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bloodletting

bloodletting, also called bleeding, practice of drawing blood from the body in the treatment of disease. General bloodletting consists of the abstraction of blood by incision into an artery (arteriotomy) or vein (venesection, or phlebotomy). Local bloodletting is the abstraction of blood from smaller vessels by watercupping or by leeching. From antiquity through the 18th cent. bloodletting was widely practiced in western medicine. A broad assortment of ailments were believed to result from the impurity or superabundance of blood in the system; periodic bloodletting was felt to assure the patient of good health. In modern times the medicinal leech (Hirudo medicinalis) is still used in some areas of the world for the removal of blood from bruises and black eyes. Venesection is employed to treat erythremia, an abnormal condition characterized by the overproduction of red blood cells, and to relieve the congestion of blood resulting from acute heart failure.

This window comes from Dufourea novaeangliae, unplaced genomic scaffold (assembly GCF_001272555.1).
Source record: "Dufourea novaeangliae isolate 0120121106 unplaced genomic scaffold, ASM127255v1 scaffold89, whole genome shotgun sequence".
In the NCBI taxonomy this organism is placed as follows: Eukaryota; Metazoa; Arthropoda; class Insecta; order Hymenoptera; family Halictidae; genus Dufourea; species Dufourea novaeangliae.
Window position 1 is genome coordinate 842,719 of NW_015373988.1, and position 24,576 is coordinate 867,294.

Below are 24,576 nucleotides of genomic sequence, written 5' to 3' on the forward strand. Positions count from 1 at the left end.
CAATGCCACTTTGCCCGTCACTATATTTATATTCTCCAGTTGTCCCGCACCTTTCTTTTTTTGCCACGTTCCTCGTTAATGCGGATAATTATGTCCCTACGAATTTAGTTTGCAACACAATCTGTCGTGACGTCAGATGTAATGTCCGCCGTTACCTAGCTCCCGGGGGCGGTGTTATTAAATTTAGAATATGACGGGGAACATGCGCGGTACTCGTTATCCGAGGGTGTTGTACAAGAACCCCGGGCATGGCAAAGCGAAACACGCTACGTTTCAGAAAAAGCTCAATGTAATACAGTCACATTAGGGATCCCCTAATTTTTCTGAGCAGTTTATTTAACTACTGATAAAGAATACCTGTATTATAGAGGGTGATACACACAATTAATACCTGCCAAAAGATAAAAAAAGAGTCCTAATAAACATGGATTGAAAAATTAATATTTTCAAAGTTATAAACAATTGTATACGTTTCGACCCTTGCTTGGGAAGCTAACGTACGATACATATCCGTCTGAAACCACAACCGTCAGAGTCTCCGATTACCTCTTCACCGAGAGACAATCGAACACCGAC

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bloodletting

blood·let·ting / ˈblədˌleting/ • n. chiefly hist. the surgical removal of some of a patient's blood for therapeutic purposes. ∎  the violent killing and wounding of people during a war or conflict: gang members have halted their internecine bloodletting. ∎  bitter division and quarreling within an organization.

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bloodletting

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